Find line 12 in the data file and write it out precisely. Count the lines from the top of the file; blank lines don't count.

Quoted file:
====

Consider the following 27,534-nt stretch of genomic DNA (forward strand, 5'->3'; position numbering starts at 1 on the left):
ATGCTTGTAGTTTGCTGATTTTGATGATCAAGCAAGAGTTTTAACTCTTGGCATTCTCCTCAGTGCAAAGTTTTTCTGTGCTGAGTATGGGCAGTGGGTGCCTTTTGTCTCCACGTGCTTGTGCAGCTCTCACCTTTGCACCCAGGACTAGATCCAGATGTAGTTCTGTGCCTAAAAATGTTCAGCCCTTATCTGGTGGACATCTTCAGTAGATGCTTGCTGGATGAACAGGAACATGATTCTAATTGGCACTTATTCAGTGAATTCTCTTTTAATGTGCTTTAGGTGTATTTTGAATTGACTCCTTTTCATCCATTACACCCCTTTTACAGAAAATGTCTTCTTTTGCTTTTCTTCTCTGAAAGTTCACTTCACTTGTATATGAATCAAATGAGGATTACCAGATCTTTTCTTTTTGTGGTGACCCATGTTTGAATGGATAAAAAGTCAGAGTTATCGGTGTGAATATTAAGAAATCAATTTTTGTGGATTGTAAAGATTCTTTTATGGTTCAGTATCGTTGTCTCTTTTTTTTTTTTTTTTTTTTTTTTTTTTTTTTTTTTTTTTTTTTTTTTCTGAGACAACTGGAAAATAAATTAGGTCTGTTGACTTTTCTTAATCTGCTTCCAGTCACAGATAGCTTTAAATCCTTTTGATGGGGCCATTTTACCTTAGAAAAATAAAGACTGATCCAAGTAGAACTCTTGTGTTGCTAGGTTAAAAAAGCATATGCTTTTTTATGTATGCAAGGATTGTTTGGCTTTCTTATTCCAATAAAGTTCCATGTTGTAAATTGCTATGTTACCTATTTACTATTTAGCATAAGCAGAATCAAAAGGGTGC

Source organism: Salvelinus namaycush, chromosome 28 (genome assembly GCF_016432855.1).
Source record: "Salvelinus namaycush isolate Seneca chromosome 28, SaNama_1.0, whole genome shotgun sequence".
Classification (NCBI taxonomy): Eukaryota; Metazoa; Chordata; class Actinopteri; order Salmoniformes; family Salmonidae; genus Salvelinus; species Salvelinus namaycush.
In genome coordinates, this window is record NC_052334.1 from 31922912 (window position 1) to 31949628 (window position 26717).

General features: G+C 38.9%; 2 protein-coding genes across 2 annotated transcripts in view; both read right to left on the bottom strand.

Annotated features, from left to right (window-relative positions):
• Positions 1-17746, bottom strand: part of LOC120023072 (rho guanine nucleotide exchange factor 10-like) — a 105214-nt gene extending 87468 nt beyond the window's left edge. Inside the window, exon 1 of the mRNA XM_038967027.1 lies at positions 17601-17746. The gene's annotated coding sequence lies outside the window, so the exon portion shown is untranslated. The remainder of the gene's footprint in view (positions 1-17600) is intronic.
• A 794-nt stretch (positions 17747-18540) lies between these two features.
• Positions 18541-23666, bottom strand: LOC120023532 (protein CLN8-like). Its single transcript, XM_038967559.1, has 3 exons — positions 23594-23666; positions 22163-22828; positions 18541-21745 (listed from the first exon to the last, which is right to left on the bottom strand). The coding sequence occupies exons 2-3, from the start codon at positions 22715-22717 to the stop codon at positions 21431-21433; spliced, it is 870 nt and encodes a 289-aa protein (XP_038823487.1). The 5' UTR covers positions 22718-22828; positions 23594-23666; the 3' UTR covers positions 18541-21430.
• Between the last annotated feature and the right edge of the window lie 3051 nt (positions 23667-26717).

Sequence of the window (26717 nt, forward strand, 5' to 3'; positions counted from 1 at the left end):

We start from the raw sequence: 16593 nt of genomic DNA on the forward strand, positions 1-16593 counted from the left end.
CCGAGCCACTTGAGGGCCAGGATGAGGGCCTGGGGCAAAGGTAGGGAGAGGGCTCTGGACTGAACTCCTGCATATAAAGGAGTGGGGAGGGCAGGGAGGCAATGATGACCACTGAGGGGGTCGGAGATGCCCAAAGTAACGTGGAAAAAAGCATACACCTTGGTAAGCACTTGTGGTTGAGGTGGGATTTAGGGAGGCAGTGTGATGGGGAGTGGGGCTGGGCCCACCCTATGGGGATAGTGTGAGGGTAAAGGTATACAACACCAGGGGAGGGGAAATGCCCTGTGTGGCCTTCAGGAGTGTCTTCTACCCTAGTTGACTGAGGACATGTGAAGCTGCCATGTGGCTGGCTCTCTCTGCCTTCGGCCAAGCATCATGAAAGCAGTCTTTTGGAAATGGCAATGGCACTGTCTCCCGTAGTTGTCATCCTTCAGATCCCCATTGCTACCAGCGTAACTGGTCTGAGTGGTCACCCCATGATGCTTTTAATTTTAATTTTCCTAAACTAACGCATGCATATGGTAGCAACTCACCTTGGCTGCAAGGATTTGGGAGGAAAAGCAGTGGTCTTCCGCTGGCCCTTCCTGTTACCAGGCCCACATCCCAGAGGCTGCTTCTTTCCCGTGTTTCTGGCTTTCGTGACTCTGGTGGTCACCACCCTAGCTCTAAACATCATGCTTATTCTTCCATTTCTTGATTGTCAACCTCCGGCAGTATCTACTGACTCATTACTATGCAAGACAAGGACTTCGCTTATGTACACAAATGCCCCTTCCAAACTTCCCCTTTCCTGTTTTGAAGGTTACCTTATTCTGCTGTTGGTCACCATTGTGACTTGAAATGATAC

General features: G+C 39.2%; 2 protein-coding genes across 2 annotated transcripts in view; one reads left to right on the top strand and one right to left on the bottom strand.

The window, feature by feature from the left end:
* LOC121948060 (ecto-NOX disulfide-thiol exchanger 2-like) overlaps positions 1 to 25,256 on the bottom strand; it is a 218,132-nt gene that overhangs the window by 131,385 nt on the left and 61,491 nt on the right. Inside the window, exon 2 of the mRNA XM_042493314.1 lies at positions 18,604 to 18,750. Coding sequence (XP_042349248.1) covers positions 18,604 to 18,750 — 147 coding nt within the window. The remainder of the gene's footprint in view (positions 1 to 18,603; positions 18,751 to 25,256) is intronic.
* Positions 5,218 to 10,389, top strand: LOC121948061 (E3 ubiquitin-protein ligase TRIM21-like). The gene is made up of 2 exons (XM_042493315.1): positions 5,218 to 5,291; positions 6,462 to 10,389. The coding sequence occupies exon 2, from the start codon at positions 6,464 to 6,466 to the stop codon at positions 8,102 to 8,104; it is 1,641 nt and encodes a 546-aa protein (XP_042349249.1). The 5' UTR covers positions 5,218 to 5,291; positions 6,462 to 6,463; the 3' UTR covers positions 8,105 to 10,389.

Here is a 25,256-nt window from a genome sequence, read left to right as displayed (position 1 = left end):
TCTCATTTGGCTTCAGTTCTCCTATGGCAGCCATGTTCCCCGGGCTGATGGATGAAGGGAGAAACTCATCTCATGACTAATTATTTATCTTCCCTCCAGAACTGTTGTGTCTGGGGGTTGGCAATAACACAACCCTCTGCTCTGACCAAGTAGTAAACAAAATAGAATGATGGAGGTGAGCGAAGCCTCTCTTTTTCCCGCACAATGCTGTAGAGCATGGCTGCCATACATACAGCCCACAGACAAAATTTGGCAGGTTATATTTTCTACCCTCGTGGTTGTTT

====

• Between the last annotated feature and the right edge of the window lie 3051 nt (positions 23667-26717).